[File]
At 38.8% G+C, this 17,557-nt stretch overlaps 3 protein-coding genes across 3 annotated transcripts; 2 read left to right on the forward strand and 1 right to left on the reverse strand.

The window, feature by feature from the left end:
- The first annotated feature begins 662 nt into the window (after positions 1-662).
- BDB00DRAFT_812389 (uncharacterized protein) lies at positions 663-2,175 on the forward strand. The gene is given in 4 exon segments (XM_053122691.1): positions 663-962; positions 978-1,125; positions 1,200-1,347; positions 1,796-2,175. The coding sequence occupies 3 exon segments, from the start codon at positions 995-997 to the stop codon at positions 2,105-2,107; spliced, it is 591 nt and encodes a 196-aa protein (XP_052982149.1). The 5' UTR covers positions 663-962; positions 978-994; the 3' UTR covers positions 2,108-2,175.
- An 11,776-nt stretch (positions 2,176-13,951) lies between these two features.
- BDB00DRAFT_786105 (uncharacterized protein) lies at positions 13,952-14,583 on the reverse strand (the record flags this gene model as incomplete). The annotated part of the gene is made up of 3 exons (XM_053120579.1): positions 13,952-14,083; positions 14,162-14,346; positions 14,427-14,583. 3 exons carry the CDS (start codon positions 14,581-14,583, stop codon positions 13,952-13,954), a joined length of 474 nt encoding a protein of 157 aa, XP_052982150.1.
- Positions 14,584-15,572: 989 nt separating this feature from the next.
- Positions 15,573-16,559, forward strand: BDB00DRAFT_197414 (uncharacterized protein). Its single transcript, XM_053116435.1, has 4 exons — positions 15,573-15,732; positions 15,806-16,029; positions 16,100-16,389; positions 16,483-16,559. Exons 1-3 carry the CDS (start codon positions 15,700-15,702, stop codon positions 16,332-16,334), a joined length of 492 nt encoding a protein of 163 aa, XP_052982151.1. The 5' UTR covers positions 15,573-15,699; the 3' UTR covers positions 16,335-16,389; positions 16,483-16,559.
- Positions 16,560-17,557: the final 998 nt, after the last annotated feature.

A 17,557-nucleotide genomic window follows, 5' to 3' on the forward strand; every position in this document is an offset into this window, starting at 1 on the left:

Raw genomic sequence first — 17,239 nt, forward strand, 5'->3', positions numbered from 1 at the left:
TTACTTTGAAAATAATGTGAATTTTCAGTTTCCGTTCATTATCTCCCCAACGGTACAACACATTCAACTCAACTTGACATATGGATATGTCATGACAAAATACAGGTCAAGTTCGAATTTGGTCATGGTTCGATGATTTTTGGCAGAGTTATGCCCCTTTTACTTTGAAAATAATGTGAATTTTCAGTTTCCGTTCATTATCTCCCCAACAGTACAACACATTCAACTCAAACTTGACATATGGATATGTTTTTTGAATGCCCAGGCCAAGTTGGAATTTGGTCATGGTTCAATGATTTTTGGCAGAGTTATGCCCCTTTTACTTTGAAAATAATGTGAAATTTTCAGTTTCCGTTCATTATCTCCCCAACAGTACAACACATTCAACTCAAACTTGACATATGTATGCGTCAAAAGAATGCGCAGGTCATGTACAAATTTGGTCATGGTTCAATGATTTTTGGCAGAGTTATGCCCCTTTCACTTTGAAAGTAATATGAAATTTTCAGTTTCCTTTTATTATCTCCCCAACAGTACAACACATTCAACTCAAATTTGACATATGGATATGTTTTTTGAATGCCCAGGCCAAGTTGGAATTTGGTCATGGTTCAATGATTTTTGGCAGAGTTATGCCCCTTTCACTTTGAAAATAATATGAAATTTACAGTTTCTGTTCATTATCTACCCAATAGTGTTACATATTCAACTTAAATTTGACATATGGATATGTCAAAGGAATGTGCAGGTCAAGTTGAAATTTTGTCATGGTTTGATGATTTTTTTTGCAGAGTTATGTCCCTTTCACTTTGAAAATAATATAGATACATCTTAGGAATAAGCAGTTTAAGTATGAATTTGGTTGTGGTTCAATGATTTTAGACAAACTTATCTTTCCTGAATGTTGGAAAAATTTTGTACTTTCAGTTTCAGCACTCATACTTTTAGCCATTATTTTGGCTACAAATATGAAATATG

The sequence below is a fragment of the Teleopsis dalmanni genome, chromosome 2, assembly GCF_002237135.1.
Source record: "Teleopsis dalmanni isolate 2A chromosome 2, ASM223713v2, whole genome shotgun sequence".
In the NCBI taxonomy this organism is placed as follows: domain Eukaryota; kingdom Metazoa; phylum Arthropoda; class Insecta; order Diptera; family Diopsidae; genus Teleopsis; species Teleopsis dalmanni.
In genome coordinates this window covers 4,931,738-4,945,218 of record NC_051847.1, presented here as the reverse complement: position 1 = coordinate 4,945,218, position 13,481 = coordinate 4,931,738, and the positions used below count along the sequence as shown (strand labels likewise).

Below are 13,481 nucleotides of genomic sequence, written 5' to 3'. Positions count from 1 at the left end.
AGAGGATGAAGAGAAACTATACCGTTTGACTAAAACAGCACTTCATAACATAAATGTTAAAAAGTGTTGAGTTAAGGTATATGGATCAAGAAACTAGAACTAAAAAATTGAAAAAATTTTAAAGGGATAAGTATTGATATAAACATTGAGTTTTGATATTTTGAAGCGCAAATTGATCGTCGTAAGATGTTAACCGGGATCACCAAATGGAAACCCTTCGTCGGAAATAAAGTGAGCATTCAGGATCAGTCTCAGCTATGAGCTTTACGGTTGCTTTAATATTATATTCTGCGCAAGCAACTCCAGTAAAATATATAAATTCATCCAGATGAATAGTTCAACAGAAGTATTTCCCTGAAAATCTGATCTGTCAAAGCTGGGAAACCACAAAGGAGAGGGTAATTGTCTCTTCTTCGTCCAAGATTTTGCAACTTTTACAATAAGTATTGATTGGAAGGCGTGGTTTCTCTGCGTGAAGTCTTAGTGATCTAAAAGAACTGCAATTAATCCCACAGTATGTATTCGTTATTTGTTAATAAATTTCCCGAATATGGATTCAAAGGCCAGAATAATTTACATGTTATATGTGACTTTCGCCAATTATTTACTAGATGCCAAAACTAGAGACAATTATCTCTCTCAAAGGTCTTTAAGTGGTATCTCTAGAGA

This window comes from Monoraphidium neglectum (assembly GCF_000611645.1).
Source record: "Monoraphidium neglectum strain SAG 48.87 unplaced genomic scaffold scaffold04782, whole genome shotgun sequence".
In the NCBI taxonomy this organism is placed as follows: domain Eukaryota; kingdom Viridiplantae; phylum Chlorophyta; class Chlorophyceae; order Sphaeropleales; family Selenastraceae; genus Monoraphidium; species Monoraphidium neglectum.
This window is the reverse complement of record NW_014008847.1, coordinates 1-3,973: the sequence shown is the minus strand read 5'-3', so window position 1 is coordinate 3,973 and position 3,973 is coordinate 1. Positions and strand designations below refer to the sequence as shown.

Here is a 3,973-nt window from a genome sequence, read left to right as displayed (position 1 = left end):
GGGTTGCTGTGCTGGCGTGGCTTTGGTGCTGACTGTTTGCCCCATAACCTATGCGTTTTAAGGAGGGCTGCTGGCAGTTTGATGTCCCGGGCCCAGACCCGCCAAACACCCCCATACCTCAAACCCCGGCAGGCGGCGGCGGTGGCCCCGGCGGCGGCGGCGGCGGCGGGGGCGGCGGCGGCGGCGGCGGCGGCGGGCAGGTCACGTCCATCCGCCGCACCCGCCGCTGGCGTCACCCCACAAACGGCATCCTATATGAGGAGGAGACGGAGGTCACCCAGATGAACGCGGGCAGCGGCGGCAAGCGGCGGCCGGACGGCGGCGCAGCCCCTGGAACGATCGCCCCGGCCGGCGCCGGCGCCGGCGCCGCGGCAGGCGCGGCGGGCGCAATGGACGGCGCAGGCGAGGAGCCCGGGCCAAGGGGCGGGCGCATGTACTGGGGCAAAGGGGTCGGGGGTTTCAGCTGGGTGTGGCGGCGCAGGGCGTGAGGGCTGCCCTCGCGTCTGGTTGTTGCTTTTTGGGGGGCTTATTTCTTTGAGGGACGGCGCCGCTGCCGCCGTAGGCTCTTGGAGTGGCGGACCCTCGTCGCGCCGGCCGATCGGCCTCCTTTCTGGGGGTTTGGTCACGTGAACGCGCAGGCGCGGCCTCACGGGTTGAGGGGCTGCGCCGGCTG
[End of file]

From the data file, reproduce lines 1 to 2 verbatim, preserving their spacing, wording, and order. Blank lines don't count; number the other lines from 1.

At 38.8% G+C, this 17,557-nt stretch overlaps 3 protein-coding genes across 3 annotated transcripts; 2 read left to right on the forward strand and 1 right to left on the reverse strand.

The window, feature by feature from the left end: